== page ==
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Touro Synagogue

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1907–1908, Emile Weil; 1989 addition, Lyons and Hudson Architects; 1928 Sabbath School, Nathan Kohlman. 4238 St. Charles Ave.
  • (Photograph by Lake Douglas)
  • (Photograph by Lake Douglas)

Touro Synagogue was named for Judah P. Touro, a descendant of the Touro family of Newport, Rhode Island. A significant figure in New Orleans, he bequeathed his fortune to many charitable institutions and to Touro Hospital, formerly the Hebrew Hospital. Touro Synagogue’s congregation was formed by the merger in 1881 of German and Spanish-Portuguese congregations. Emile Weil won the synagogue’s design competition in 1907 with his scheme for a low-domed, Byzantine-influenced structure, a solution adopted by many synagogues because of Judiasm’s Middle Eastern origins. The synagogue is constructed of beige pressed brick and ornamented with polychrome glazed terra-cotta bands and cornices; the dome is tiled in pale green interspersed with yellow and blue. The main auditorium retains its original appearance. It is covered by a shallow dome, 71 feet in diameter, and has two walls of stained glass windows in varied shades of gold and green.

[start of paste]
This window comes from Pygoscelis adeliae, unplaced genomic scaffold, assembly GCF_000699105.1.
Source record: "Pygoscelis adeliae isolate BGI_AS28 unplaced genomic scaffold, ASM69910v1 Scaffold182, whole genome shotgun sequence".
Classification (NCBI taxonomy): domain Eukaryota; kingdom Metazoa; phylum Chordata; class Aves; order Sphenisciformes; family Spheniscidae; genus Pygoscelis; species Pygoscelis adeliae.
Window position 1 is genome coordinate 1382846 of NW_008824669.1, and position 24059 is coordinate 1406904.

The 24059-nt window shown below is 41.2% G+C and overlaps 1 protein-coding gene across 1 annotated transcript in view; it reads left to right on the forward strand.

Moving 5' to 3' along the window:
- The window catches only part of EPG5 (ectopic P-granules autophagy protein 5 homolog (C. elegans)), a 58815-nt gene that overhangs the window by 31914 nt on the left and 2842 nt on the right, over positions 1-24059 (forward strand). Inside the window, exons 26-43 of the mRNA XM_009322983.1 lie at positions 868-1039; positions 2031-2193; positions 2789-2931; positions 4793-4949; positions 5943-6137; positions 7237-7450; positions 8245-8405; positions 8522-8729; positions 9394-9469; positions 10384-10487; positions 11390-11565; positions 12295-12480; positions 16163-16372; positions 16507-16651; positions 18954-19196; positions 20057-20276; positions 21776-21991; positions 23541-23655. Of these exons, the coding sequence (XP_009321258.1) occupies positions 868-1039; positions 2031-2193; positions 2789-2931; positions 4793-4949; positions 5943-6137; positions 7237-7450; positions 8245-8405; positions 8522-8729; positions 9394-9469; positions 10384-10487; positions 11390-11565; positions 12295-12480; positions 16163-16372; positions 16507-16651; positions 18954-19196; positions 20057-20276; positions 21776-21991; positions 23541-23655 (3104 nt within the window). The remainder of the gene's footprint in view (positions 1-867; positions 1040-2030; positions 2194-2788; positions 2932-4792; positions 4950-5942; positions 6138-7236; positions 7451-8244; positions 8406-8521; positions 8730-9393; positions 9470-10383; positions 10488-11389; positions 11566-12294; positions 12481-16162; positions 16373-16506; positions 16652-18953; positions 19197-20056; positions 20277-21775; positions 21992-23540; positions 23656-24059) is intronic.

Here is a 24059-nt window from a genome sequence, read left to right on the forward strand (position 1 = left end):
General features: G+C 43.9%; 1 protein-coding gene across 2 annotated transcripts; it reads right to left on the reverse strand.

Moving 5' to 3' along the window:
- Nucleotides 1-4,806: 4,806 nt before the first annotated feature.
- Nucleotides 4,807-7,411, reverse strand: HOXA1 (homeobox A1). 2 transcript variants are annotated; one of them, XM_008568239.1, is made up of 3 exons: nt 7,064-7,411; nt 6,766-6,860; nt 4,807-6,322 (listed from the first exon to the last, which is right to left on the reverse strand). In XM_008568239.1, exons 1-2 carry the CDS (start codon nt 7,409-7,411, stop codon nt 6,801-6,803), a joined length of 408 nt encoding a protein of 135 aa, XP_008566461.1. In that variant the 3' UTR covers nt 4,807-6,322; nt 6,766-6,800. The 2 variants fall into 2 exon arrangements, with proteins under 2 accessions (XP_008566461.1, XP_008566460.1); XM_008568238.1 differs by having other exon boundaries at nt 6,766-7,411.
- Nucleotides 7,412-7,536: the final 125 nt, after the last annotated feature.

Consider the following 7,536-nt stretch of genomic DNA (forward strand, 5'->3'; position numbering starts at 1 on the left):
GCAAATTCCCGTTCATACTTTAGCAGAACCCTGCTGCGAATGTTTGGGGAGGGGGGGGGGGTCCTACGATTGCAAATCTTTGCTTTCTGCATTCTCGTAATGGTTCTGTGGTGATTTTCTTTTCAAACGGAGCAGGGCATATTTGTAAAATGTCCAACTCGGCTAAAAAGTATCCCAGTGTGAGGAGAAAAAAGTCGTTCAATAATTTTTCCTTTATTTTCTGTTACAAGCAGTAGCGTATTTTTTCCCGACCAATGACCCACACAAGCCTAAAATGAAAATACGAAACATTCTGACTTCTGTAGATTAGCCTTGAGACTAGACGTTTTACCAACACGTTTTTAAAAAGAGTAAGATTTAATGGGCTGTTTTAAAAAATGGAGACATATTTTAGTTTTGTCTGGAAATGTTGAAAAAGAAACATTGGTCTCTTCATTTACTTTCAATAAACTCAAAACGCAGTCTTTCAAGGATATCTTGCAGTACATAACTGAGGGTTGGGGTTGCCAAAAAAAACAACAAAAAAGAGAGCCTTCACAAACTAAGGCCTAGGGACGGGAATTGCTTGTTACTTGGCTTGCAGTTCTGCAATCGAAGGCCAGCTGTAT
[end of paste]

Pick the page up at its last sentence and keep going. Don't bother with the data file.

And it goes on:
The multipurpose addition (1989), next to the synagogue on St. Charles Avenue and linked to it by an arcade, echoes, in a simplified and more angular composition, the forms and decoration of the original building. It includes classrooms, a 120-seat chapel, and stained glass windows designed in the late 1980s by New Orleans artists Ida Kohlmeyer and Gene Koss. Nathan Kohlman (1883–1957) designed the Sabbath school at the rear of the Temple, which shows Moorish influences in its colorful entrance composed of three arches framed by a larger arch.

Writing Credits

Karen Kingsley and Lake Douglas


What's Nearby


Karen Kingsley and Lake Douglas, "Touro Synagogue", [New Orleans, Louisiana], SAH Archipedia, eds. Gabrielle Esperdy and Karen Kingsley, Charlottesville: UVaP, 2012—,

Print Source

buildings of new orleans book

Buildings of New Orleans, Karen Kingsley and Lake Douglas. Charlottesville: University of Virginia Press, 2018, 189-190.

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